Science Fair Project Encyclopedia
- For the television series, see Dynasty (TV series).
A dynasty is a family or extended family which retains political power across generations, or more generally, any organization which extends dominance in its field even as its particular members change. See also: family dictatorship.
A series of dynasties dating back to the Xia ruled China until the Revolution of 1912 - and historians traditionally recount China's story within a framework of successive dynasties. A similar pattern happened in the Persian Empire, and dynasties such as the Carolingians, the Capetians, the Bourbons, the Hapsburgs, the Stuarts, the Hohenzollerns and the Romanovs successively and together dominated much of European political history.
Political families in democracies
Though in democratic governments rule does not pass automatically by inheritance, political power often accrues to generations of related individuals. Influence, familiarity, tradition and even nepotism may contribute to this phenomenon. See, for example, the list of U.S. political families, which includes the Roosevelts , Kennedys, Bushes, and Adamses.
Apart from the United States case, political dynasties also occur commonly in other former parts of the British empire, particularly in southern Asia. Note especially:
- The Nehru-Gandhi family in India
- Inheritance by Khaleda Zia from her late husband Ziaur Rahman; and by Sheikh Hasina from her late father Sheikh Mujibur Rahman in Bangladesh
- The Zulfikar Ali Bhutto dynasty in Pakistan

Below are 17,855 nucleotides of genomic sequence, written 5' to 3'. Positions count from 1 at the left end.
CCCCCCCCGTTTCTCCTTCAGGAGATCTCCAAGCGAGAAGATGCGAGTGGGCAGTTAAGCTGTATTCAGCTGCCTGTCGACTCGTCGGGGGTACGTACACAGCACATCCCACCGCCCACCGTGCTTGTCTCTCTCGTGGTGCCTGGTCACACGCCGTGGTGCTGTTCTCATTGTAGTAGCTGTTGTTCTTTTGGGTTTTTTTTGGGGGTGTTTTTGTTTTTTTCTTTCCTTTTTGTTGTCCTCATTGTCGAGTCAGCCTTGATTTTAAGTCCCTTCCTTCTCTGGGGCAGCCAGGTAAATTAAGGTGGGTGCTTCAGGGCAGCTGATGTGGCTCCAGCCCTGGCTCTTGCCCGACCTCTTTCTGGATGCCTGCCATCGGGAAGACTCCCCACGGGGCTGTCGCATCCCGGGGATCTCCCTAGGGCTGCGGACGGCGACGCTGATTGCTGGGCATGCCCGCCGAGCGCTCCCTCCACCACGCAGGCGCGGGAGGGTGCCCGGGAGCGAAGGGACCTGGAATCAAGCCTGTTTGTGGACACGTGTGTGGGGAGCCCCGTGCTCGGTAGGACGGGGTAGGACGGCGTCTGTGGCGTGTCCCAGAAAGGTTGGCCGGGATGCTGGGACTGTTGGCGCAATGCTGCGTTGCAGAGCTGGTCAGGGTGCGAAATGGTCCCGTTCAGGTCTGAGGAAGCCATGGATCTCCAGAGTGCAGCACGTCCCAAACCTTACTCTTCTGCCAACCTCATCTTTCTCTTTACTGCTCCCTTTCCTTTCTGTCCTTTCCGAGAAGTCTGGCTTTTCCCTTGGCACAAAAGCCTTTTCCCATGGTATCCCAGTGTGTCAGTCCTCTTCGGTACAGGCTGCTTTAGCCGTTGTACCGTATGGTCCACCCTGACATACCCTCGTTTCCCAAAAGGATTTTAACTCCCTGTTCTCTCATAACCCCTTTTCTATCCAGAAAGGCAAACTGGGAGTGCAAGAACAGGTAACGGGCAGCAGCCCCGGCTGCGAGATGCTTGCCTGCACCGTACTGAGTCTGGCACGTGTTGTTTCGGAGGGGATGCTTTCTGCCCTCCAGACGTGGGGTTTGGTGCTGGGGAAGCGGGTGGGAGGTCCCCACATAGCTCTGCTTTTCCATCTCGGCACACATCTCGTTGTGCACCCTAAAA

- Lee Kuan Yew's family in Singapore
- Aung San Suu Kyi's political inheritance in Burma
- The extended family of Solomon Bandaranaike in Sri Lanka
In Britain itself, the persistance of aristocratic families and their varying titles may serve to disguise some of the on-going influence of several political dynasties (as opposed to the royal dynasties which have provided monarchs of England and of Scotland):
- the Churchills (the family of John Churchill, 1st Duke of Marlborough
- the Russells (such as John Russell, 1st Earl Russell)
- the Chamberlains (descendants of Joseph Chamberlain)
- the Greys (notably Charles Grey, 2nd Earl Grey)
- the Pitts (for example: William Pitt, 1st Earl of Chatham)
In sports, the term dynasty may refer to a team that enjoys a period of dominance over the sport, generally gauged via championship titles.
- Packers of the 1960s
- Steelers of the 1970s
- 49ers of the 1980s
- Washington Redskins of the 1980s and 1990s
- Cowboys of the 1990s
- NE Patriots of the 2000s
- Edmonton Oilers of the mid to late 1980s
- Montreal Canadiens of the 1950s, 1960s and 1970s
- New York Islanders of the early 1980s
This incomplete list requires further research and clarification.
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